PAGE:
• And, no, crewmembers do not bounce back and forth on their tethers for entertainment, because (a) that's stupid, (b) they don't have time, and (c) most importantly, it's not safe. Crews count on the tethers to save them if they get separated, but bouncing on that puts forces on them, adds to the risk of them rubbing on something (and failing when you need it) and also imparts forces on the ship you're attached to, which is trying to hold the arm and HST still at the same time.
• You don't manipulate computer boards on EVA for a couple of reasons, not the least of which is that pressurized gloves don't have that kind of dexterity. The gloves are ballooned out and you have to work against them without being able to really feel what you're manipulating. But, far more importantly, circuit boards are covered with sharp edges, those little solder-tipped spots where ICs poke through. In a suit where glove material can be torn open with anything even vaguely sharp, no way you'd handle a circuit card or slide it into a card cage with all those resultant pinch points. I might add the HST folks that design those challenging EVAs are very cognizant and work very hard to make all the unusual equipment they send up EVA friendly and safe. But, if they had managed to send this contraption, it would never have gotten past the crewmembers or me or any other EVA Safety Engineer.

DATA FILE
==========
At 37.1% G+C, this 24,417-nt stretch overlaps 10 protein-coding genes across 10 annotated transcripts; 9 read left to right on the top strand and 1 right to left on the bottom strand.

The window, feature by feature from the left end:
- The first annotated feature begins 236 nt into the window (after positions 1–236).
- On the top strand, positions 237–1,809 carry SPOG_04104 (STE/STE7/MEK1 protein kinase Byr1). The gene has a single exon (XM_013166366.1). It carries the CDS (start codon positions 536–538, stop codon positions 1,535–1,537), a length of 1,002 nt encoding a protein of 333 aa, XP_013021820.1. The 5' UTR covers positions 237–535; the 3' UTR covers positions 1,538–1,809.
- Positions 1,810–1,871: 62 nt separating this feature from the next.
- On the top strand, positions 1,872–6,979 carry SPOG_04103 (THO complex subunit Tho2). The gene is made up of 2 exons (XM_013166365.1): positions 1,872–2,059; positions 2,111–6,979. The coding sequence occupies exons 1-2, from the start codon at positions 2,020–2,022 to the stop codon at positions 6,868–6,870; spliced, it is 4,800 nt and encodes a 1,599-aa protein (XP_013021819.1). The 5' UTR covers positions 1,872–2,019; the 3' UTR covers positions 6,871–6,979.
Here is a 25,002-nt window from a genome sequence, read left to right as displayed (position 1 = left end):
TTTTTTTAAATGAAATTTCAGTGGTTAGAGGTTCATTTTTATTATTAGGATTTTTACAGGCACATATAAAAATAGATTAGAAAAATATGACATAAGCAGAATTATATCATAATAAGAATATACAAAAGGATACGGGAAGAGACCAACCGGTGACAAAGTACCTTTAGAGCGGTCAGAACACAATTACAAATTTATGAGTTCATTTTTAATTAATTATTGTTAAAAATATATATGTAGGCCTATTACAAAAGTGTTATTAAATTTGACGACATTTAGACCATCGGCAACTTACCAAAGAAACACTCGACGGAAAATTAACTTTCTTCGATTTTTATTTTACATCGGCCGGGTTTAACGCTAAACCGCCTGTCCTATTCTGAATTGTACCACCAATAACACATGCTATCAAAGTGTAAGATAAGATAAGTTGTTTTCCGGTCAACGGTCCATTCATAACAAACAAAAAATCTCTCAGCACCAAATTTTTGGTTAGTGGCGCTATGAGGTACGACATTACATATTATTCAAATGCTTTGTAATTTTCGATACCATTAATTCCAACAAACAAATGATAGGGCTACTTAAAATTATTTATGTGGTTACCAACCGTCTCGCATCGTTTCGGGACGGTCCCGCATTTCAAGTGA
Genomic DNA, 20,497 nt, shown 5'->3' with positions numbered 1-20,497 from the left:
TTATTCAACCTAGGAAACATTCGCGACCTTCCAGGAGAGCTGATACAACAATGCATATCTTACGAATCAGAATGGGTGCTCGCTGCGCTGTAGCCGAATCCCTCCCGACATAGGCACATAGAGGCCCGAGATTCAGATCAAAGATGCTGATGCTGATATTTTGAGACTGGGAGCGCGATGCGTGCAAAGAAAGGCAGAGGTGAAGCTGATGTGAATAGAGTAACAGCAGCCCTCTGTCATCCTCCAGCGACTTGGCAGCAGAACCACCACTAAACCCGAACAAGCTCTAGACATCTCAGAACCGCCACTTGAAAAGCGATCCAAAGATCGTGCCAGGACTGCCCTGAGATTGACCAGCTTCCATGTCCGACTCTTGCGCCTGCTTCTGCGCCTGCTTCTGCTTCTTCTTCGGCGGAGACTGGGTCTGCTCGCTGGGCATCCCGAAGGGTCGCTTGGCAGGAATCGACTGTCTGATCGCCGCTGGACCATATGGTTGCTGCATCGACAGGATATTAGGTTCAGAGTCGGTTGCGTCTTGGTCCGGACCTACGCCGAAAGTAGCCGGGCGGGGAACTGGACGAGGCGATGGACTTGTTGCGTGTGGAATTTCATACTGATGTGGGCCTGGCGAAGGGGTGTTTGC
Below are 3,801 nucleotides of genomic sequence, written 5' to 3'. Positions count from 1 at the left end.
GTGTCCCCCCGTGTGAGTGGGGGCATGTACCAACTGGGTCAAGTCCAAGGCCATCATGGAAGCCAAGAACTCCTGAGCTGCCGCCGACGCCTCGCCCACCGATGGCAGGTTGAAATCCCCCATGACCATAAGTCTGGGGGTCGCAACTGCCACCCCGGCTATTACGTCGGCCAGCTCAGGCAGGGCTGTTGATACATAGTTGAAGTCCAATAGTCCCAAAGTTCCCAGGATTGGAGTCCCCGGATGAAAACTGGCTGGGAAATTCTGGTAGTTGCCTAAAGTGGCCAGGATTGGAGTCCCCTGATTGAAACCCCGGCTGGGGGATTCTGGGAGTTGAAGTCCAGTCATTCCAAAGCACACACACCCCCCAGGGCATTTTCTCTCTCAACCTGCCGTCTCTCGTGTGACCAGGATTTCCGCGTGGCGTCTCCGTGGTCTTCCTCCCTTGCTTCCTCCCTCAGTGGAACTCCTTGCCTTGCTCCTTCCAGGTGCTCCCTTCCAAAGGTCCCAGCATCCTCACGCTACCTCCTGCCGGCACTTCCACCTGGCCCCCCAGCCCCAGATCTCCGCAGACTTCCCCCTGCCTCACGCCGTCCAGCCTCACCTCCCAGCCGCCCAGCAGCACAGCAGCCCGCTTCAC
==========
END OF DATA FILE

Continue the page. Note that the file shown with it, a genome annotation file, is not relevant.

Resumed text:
• When they tell you to come in because there's danger, you do it. No one is more cognizant of how close to death they are than an EVA astronaut. Space is completely unforgiving and there's no second chance if your suit fails catastrophically.
• Even if the airlock wasn't sound (and with the catastrophic damage to the shuttle, I wouldn't trust it either), the system to provide power and oxygen to the suit via umbilical in the airlock might still have worked. Given how low her oxygen was, I would have tried that before setting forth for the station (if that were viable, which it isn't - more on that later). Still, there is an emergency oxygen supply, intended to provide oxygen in case of a "hole in the suit" scenario. Not saying you want to use it, but this is probably sufficient emergency to justify it. It's not unnexpected, with the hyperventilating, that her oxygen went low first, but the CO2 would also also likely gone up since CO2 scrubbing capability and oxygen supply are generally about the same capability.
• As has been noted by others, crewmembers do not don the suit in just their skivvies. They have socks and diapers, and, most importantly, a liquid cooling garment, necessary to keep from dumping a liter of sweat out when they doff the suit (as happened on EVAs before we had the liquid cooling garment). No argument, though, that the skivvies look better on the big screen.
• Orlans, the Russian spacesuit presumably stored in the Soyuz capsule, would be plenty heavy to sink like  stone in water (120 kg), but doffing it, since you slide out the rear swifter than most spacesuits, rather than peeling them off like long johns, still would take five minutes, even if you could get it open in the pressure of underwater.